Dining in Germany
In most restaurants, you can sit wherever there is an open table. You don’t need to wait for someone to seat you.
Tap water is never served automatically. If you ask for tap water (Leitungswasser), the waiter/waitress won’t be pleased. Instead, buy a bottle of water and specify whether you want “mit sprudel” (with gas) or “stilles wasser” (without gas).
German cuisine is meat-heavy and served in large proportions. The main dishes are usually accompanied by potatoes, salad, and/or sauerkraut. When deciding what to order, opt for seasonal ingredients. For example, in Fall, order something with pumpkin. In Spring, order something with white asparagus.
Frikadellen – pan-fried meatballs of minced meat. Eat with bread and mustard.
Zwiebelrostbraten – [Swabian cuisine] roast beef topped with roasted onions. It’s often served with a side of Spätzle (egg noodles).
Sauerbraten – [Rhineland cuisine] translates as “sour roast.” Sauerbraten is made by marinating a beef roast in a sour-sweet marinade for 2 to 3 days before browning it. Next, the meat simmers in the marinade for several hours, which makes it very tender.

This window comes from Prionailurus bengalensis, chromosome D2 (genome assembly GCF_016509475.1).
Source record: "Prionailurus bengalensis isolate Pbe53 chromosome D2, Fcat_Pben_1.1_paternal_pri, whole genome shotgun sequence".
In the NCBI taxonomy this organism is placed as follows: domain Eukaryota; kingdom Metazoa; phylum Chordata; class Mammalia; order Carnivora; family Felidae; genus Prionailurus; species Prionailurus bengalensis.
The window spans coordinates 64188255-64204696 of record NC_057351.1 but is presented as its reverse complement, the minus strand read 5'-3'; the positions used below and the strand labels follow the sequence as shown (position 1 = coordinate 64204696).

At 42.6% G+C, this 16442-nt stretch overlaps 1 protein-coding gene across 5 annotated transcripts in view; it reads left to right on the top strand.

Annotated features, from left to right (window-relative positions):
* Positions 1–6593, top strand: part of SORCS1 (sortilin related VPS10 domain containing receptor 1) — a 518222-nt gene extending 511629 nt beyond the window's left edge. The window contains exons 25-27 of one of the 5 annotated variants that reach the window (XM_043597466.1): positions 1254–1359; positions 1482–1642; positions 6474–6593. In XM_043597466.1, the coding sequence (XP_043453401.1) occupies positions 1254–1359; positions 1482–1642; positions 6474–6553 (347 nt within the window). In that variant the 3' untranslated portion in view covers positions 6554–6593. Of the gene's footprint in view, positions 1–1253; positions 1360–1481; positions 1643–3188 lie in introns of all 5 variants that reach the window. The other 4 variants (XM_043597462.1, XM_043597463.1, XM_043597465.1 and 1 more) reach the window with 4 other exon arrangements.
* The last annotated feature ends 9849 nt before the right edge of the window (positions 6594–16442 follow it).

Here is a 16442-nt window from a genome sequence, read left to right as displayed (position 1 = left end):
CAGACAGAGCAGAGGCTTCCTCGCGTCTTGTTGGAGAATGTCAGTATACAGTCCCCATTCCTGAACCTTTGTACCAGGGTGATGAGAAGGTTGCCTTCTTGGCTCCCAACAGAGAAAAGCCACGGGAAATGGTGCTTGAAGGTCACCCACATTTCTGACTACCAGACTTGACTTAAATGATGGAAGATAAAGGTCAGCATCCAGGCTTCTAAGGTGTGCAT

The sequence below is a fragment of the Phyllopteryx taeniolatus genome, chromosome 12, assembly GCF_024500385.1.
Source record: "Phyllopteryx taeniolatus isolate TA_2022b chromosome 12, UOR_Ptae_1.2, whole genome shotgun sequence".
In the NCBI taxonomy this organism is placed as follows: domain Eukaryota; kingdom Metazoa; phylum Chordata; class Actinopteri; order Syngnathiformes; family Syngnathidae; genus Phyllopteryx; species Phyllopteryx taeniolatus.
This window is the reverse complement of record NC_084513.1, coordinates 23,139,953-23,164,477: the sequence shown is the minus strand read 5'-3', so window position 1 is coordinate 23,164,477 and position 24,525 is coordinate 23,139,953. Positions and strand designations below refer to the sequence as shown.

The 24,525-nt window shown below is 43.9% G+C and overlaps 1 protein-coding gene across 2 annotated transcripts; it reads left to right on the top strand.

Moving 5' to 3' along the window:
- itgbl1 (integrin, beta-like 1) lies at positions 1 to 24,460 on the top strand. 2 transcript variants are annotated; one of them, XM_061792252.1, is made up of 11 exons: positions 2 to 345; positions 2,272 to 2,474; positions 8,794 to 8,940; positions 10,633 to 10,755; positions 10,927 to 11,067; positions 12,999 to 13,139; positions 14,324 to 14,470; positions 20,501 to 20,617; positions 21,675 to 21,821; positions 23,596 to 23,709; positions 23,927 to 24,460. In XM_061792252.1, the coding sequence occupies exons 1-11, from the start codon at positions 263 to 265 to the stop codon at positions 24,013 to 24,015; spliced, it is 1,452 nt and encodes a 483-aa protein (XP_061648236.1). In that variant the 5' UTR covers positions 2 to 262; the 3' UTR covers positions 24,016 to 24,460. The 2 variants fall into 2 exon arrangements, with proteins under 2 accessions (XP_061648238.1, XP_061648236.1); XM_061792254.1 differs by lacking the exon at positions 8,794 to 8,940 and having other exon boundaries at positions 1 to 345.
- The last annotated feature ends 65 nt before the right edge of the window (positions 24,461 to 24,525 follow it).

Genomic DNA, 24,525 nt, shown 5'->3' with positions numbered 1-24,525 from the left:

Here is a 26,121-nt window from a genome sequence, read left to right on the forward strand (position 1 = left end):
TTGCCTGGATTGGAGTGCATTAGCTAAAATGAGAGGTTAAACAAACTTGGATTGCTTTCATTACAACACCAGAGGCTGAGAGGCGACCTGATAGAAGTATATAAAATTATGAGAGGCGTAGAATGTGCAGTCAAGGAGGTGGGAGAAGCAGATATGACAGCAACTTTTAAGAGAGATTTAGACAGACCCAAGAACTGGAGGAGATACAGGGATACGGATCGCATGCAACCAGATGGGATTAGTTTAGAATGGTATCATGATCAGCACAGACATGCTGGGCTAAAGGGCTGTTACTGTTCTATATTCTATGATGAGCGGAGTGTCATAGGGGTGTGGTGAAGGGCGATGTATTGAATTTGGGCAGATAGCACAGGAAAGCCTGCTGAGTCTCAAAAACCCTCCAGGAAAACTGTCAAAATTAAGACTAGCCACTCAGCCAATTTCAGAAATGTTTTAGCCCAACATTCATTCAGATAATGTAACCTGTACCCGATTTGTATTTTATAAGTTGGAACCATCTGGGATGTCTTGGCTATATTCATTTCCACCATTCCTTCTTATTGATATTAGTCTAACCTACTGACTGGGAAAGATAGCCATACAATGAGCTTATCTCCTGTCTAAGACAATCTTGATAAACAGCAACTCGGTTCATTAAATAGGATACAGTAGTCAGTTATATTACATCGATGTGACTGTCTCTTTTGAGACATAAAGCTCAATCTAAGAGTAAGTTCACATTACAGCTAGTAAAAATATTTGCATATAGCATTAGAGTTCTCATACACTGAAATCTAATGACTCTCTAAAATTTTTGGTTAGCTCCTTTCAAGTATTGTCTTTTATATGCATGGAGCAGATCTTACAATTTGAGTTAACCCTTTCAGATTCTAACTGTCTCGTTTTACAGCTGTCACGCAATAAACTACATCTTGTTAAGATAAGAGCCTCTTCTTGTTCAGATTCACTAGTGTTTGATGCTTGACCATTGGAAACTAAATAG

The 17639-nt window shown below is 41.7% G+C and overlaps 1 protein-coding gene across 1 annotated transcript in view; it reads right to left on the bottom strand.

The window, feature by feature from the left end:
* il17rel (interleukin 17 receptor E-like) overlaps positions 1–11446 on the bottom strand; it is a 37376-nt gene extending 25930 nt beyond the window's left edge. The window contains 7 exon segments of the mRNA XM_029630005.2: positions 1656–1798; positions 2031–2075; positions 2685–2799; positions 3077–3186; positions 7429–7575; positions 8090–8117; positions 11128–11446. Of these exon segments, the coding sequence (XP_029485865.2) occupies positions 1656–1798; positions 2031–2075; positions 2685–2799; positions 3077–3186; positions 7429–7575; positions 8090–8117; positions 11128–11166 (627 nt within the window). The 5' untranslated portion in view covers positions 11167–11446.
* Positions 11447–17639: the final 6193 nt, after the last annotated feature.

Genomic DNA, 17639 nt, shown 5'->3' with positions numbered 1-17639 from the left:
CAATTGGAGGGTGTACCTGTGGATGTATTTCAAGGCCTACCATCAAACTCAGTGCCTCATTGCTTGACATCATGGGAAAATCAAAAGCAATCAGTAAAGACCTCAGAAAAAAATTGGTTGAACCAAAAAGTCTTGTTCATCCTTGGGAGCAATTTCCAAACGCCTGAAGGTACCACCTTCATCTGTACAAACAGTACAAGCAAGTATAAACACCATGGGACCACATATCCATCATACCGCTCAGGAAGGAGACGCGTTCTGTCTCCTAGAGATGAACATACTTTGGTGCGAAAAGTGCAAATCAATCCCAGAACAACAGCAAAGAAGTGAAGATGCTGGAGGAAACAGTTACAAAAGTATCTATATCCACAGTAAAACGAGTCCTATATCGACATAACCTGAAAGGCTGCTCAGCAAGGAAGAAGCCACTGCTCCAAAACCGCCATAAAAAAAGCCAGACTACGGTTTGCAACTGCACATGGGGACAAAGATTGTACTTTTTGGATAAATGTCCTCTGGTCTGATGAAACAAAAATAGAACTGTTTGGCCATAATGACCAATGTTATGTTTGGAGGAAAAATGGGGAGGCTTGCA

Reibekuchen – [Rhineland cuisine] translates as “grated cakes.” It’s essentially a deeply fried potato pancake made with potatoes, onions, and eggs. It’s popular to eat these on the street at Christmas markets, fairs, and sports events. They’re delicious, but don’t overdo it. You’ll die.
Nürnberger Bratwurst [Franconian Cuisine] – small sausages made with garlic, pepper and marjoram. If you order it in a restaurant, you’ll typically get 6 small sausages with Sauerkraut.
Schorle – a nonalcoholic beverage made with mineral water and juice. You can order Apfelschorle (made with apple juice), Johannisbeer-Schorle (made with black currant juice), or any other juice that’s available.
Eiskaffee – vanilla ice cream served in a tall glass of coffee, topped off with whipped cream. In summer, you’ll see people drinking these at just about every Eiscafé (café that serves ice cream) and Gelateria.
Wine – Drink Riesling from the Moselle Valley and Middle Rhine. Drink Pinot Noir (Spätburgunder) from the Ahr Valley. Drink Bacchus from Franconia.